Matt Cundil (Host) 00:02:17

I'm always fascinated with next generation broadcasters, or in this case, journalists. And your dad did work in that field.


Wendy Mesley (Guest) 00:02:24

Yeah. It's kind of weird because he was primarily a sailor, and that is my obsession, which is windsurfing and sailing and surfing of all kinds. But I wasn't raised with him. But I don't know, maybe there's something in the genes somewhere. But yeah, I think he was more of a- in the last few years, he was much more of a sailor. He was involved in politics too. I think he worked with, I can't remember the name of the NDP premier of BC 1000 years ago, but he worked for him. And he used to send me magic mushrooms that were growing on the front of the building of the legislature. It was 40 years ago, so let bygones be bygones.


Matt Cundil (Host) 00:02:57

And you wrote about your mum calling her the original woman of ill repute.


Wendy Mesley (Guest) 00:03:02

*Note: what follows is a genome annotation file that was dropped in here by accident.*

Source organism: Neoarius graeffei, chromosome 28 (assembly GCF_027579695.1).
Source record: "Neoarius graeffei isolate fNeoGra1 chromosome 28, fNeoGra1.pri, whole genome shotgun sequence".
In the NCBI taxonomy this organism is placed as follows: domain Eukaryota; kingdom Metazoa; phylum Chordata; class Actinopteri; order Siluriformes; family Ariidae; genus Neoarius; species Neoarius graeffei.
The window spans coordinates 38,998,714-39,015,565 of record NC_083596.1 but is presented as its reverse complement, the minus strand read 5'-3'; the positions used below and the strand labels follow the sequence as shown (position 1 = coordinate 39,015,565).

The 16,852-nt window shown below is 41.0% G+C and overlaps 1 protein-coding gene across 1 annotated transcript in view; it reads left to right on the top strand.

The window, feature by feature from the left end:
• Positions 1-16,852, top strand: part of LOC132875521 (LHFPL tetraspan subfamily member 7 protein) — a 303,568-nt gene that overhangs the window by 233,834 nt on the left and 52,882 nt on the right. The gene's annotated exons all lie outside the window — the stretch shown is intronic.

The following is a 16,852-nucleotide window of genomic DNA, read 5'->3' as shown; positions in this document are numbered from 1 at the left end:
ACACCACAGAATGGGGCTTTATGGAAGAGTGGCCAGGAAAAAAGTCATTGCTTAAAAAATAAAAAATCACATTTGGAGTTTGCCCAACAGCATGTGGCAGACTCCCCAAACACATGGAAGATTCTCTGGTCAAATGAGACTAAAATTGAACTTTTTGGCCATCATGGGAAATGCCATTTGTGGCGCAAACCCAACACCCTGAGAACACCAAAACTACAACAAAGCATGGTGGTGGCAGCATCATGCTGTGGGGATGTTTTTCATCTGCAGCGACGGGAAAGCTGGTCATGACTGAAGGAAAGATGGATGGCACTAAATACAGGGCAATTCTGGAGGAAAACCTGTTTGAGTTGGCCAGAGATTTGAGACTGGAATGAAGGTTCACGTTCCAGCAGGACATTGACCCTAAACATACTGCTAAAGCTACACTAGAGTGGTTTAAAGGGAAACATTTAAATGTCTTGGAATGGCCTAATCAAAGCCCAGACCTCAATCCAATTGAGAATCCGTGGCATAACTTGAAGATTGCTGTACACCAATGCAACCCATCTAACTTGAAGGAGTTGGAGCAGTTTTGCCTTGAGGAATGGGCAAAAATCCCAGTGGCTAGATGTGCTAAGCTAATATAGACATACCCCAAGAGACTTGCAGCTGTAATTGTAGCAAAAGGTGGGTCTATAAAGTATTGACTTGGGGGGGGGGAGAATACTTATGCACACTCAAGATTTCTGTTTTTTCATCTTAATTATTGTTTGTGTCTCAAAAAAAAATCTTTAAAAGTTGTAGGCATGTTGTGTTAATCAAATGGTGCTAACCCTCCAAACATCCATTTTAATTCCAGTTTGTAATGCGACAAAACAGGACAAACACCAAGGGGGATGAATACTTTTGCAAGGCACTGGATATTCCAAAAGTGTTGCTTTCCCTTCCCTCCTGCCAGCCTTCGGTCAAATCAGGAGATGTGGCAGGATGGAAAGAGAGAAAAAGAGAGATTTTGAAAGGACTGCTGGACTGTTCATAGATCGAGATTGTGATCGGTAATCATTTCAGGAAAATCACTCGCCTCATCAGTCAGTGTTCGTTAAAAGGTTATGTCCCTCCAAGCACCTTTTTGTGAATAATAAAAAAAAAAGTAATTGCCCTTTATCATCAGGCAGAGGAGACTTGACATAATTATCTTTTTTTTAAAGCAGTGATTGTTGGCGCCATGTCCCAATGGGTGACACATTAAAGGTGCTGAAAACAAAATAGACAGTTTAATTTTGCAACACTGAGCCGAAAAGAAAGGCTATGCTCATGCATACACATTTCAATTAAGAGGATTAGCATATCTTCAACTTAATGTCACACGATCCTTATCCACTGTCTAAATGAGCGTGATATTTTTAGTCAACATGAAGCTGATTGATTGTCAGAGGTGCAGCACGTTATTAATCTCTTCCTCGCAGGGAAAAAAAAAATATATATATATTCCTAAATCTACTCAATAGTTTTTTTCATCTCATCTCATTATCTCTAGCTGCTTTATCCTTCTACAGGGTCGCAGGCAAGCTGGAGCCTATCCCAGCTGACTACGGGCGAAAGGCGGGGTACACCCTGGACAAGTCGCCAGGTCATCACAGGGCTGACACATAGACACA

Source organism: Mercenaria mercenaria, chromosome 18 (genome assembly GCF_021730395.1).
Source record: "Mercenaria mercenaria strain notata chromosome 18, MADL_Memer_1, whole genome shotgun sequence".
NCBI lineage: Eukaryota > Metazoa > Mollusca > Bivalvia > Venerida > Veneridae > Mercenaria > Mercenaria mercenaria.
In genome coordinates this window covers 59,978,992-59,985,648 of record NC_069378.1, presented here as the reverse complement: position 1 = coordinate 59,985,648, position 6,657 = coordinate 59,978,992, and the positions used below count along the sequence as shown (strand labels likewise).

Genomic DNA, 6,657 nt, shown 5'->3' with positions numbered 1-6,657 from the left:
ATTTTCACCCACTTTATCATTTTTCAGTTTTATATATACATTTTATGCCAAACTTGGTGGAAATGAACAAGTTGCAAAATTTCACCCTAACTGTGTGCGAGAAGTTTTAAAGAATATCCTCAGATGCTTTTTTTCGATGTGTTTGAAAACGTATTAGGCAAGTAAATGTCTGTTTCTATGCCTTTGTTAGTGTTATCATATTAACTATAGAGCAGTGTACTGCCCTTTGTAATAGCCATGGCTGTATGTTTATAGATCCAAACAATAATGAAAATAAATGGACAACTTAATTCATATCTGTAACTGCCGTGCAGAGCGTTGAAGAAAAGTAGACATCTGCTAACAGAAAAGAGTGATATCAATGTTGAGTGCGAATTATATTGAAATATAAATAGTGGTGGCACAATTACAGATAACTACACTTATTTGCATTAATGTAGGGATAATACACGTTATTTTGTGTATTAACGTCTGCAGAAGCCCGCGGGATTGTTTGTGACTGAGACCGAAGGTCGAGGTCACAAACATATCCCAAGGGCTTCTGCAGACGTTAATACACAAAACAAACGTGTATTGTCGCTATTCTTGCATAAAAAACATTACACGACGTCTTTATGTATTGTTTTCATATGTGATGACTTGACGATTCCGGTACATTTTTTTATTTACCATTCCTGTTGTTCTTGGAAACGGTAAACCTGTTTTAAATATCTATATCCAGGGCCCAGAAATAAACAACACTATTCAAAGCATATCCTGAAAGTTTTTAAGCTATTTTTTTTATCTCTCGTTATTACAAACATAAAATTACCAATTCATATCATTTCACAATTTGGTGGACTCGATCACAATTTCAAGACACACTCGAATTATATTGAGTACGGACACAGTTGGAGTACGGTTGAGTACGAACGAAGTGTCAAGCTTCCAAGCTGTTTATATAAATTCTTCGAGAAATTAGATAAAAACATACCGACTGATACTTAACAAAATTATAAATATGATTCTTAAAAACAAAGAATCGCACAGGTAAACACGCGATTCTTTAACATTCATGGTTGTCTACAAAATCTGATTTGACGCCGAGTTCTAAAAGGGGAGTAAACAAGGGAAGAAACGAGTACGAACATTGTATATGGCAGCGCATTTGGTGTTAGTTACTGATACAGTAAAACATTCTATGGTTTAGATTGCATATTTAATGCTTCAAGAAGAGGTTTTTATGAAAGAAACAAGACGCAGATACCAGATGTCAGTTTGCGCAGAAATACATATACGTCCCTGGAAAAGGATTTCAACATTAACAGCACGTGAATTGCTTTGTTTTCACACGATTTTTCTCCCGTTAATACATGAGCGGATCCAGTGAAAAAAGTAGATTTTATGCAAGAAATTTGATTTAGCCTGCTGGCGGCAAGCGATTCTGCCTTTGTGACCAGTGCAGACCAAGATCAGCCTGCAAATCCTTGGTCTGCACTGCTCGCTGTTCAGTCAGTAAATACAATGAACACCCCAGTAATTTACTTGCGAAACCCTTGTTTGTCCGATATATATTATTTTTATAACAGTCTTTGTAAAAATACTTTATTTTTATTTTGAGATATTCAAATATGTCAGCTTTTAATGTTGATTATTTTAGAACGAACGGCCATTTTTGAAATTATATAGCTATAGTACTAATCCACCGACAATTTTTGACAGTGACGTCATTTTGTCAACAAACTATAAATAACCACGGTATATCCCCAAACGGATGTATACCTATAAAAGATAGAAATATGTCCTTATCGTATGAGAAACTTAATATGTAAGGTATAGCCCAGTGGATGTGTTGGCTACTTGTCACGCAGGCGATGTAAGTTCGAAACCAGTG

Yeah, well, I mean, she never wanted to be called a single mom. She was a divorced mum and it took her seven years to get a divorce from my father because she wanted custody and he fought her for it. And I don't think he ever really wanted to raise me because he didn't appear again until I was an adult. So it took her many, many years to raise me on her own. She was what would now be called a single mom. She had a job, she had a life, and she basically taught me to fight for stuff, and to believe in stuff, and to do whatever the hell I wanted. And people would say because she was a single mom and there was no dad around, which in those days was really rare, especially in white Toronto, which is where I kind of grew up. Back in the old days, there weren't any single moms. And so people would say, you're from a broken home. Oh, you're from- and I go, I'm sorry, but your dad is never home. Your dad's a drunk, your dad's whatever. Your parents don't love each other. My mom loves me and so I don't feel like I'm from a broken home. And she never, like, filled me with hatred towards him. It was just always she never really talked about him. It was just it didn't work out. We loved each other, but it didn't work out. And I got you, change the topic. So and then we'd move on.